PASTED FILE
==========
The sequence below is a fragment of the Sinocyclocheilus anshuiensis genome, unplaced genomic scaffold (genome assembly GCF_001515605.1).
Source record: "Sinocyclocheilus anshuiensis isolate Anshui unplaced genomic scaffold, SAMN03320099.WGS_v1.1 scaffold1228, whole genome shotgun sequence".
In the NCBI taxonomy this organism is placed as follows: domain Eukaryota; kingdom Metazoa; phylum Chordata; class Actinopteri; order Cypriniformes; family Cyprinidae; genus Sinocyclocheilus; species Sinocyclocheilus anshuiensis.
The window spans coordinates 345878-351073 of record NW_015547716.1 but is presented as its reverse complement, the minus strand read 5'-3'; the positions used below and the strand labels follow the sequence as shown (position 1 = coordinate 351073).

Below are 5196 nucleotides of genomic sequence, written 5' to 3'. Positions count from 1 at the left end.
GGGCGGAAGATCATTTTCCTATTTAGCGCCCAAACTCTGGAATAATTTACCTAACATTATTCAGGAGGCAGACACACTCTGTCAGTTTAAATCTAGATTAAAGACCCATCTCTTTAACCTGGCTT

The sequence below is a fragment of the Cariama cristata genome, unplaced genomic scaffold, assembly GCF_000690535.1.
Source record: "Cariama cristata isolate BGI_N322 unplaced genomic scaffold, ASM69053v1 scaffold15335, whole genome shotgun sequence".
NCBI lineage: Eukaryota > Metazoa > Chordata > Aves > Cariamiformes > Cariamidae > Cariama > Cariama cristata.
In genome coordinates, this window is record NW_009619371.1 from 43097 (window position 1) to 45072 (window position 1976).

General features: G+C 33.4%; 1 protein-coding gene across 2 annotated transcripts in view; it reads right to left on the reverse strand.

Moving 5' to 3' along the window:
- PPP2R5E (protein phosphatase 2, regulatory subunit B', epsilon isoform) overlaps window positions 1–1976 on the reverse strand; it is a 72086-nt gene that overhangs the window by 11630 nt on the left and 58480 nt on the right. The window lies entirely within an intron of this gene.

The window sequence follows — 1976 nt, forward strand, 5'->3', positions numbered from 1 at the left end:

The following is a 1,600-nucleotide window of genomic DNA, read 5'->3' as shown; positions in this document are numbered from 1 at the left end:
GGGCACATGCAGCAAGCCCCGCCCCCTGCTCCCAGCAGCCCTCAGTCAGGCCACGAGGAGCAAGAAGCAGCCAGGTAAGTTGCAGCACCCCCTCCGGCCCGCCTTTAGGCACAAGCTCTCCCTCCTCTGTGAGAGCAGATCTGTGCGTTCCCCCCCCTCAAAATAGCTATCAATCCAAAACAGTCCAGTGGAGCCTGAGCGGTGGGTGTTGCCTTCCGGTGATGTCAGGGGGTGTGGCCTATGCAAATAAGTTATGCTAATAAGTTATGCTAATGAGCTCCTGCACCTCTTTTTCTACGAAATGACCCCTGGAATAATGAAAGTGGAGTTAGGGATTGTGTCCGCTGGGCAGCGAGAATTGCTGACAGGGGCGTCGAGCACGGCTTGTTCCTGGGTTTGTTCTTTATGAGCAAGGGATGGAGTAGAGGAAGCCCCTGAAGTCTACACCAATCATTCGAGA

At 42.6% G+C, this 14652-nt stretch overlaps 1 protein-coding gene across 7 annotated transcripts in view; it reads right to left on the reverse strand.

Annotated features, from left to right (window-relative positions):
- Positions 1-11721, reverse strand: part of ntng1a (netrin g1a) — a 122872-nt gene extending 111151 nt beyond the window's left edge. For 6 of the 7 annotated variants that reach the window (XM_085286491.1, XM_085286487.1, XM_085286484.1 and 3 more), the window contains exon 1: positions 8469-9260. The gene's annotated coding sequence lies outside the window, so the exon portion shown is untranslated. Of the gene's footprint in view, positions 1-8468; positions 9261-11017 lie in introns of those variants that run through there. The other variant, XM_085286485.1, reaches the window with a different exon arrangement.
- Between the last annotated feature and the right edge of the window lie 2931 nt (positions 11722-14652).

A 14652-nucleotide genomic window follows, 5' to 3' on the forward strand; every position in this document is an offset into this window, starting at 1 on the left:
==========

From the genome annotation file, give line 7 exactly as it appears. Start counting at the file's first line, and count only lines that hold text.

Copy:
The sequence below is a fragment of the Cariama cristata genome, unplaced genomic scaffold, assembly GCF_000690535.1.